Thursday, September 29, 2022

The Most Beautiful Places in Santorini

Santorini is a Cycladic Island along the Aegean Sea. The whitewashed, pristine houses with blue roofs and multicolored pebbles formed from lava make up a beautiful scenery that tourists can hardly get enough of. Have you combed every nook and cranny of this island? Well, these are the most beautiful places in Santorini

Perissa Beach

Perissa Beach is the most popular beach in Santorini and the reason is not far-fetched. The sands which flaunt a distinct black color formed by volcanic eruptions, match with the surrounding mountains and form a deep contrast with the turquoise blue seas.

Pyrgos

Pyrgos was initially the capital of Santorini. There are numerous cottages that are whitewashed scattered around the beautiful region. It was inhabited for some years but it is fast gaining momentum to become one of the biggest tourist hotspots in Santorini.

Museum of Prehistoric Thira

If you visit this alluring museum, you will be enthralled by the beauty of the exhibits which display paintings of ceramics, weapons, and tools on the wall of a pristine, snow-colored building.

Oia is located in the northern region of Santorini and it is a picturesque village with whitewashed buildings that have been remodeled into fascinating luxury hotels that give panoramic views of the caldera. The main source of income generation in this town is from tourism. It is the most photographed part of Santorini and is loved for the amazing views of the sunset it offers.

Fira

Fira also known as Thira is the capital of Santorini and it is the most beautiful town in the region. The cube-shaped houses are whitewashed; the churches have blue-domes and are built on the breathtaking cliffs. There are boutique hotels, upscale restaurants, souvenir stores and captivating cafes sprawled all over.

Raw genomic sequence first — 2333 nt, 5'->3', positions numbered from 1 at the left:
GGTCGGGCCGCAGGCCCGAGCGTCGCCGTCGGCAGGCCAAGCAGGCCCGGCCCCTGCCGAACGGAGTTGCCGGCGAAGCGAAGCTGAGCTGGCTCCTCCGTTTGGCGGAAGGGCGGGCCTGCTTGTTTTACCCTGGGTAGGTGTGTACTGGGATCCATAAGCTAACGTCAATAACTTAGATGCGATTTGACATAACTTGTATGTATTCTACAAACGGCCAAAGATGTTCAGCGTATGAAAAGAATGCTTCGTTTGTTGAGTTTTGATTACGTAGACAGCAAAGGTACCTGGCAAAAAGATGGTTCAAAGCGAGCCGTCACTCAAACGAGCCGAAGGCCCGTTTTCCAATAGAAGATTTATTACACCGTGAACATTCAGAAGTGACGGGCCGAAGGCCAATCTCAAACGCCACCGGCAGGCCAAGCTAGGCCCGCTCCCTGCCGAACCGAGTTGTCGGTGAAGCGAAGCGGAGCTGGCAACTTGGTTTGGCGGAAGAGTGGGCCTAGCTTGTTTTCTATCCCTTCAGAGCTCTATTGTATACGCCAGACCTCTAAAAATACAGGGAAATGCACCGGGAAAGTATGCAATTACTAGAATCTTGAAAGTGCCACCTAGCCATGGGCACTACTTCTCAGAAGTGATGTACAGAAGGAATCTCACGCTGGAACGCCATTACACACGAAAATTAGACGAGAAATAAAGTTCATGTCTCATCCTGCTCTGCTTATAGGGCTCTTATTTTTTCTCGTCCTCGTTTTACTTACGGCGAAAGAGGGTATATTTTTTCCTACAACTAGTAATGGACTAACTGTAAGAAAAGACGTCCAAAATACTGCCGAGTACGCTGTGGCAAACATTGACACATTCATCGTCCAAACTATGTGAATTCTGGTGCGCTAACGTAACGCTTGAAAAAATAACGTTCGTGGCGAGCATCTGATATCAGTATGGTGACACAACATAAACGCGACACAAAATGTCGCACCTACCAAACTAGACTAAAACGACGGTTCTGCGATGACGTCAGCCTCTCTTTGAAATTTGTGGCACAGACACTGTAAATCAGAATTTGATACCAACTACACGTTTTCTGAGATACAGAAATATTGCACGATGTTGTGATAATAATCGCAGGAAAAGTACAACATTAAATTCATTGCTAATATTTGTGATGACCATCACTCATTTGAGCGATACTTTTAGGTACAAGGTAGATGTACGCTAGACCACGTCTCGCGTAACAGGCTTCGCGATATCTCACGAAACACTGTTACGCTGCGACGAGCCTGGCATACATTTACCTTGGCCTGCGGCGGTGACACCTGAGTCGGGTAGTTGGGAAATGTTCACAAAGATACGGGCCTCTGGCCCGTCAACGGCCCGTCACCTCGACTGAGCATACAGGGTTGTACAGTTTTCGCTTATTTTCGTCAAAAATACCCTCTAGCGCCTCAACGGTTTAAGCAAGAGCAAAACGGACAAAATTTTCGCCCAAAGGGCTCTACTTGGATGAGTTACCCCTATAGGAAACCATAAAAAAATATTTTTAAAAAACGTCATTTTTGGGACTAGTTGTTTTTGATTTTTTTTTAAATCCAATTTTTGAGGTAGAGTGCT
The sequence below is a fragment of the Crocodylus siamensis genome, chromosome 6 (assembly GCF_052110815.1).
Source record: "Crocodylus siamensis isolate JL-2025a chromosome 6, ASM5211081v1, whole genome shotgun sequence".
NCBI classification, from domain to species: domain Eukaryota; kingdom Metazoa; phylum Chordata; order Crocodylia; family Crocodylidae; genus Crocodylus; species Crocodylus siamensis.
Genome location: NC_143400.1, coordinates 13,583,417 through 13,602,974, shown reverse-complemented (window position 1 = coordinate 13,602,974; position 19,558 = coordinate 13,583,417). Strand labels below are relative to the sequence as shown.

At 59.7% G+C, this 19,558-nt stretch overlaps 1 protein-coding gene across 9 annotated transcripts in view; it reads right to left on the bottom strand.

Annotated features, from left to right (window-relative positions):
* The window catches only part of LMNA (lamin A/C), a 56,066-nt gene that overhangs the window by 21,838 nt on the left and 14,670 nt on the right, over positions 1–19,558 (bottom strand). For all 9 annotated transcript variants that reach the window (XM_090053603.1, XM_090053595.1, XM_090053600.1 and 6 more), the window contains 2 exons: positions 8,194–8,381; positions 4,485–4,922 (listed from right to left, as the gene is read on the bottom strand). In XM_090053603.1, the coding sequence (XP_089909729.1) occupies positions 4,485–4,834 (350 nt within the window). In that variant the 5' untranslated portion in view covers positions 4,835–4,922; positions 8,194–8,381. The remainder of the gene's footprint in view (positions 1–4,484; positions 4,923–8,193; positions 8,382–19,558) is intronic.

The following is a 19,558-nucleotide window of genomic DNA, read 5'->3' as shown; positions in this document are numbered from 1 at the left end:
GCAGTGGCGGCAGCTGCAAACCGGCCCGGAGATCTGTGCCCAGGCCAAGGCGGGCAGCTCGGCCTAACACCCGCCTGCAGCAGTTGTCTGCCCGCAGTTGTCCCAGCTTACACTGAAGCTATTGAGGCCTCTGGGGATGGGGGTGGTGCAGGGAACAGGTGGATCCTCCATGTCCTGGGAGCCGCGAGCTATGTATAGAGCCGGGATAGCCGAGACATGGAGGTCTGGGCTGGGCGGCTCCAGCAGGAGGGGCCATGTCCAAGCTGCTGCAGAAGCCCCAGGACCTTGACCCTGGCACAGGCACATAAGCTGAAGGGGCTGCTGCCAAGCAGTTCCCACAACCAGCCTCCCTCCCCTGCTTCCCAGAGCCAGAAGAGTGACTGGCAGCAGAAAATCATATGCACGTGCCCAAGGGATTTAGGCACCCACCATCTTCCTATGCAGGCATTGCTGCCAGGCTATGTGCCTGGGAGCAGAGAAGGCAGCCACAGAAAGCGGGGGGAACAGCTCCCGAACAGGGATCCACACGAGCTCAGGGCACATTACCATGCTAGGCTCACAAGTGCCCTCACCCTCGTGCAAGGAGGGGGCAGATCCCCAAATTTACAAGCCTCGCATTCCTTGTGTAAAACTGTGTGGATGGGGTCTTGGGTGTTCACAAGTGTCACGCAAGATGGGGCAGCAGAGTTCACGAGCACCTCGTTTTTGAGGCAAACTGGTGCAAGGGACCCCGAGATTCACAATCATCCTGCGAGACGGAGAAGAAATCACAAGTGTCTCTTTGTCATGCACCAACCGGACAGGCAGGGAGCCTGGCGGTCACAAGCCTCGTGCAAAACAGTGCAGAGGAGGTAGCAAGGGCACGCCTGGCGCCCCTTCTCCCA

Caldera

Formed by the massive volcanic explosion that blew the center out of the island some 3,600 years ago, the calder is the sea-filled volcanic crater that remained. Measuring 12 kilometers by seven kilometers, it is still home to volcanic activity – in its center rise the two Kaiméni islets with hot springs and gas emissions.

Various agencies offer one-day excursions of the caldera by boat, including time to bathe in the hot springs and then have lunch on Thirassia, a tiny island on the west side of the caldera affording amazing views back to Santorini across the water.

Akrotíri Archaeological Site

Near the village of modern Akrotíri, 12 kilometers southwest of Firá, the ancient Minoan settlement of Akrotíri was buried below lava following the 16th-century BC volcanic explosion that created the caldera. At the Akrotiri Archaeological Site, visitors can walk on pathways through the debris of the town to see remains of the clay buildings of this once thriving town. It is so well preserved that it’s often compared to Pompeii. The site has remnants of multi-level buildings, pottery, and drainage systems, proving that Santorini was a flourishing and prosperous island before the eruption and probably lived from shipping and trading.

Santorini’s connections with North Africa can be deduced from the outstanding frescoes (most of which are now in the National Archaeological Museum in Athens) that decorated its houses. The site of the Akrotiri ruins reopened to the public in 2012, following several years of closure.

 Ammoudi Bay

At the base of the cliffs rising to the town of Oia, the port of Ammoudi Bay glistens above sparkling turquoise waters. Descend the 200 or so steps down from Oia, and you are in the picture-perfect setting that is Ammoudi, known for quaint Greek tavernas serving the catch of the day just inches from the waves, and isolated coves ideal for swimming. Another popular activity is cliff diving if that’s what gets your adrenaline pumping.

For a less adventurous and still exhilarating experience, hire a sailboat to bring you to the volcano for a swim in the hot springs.

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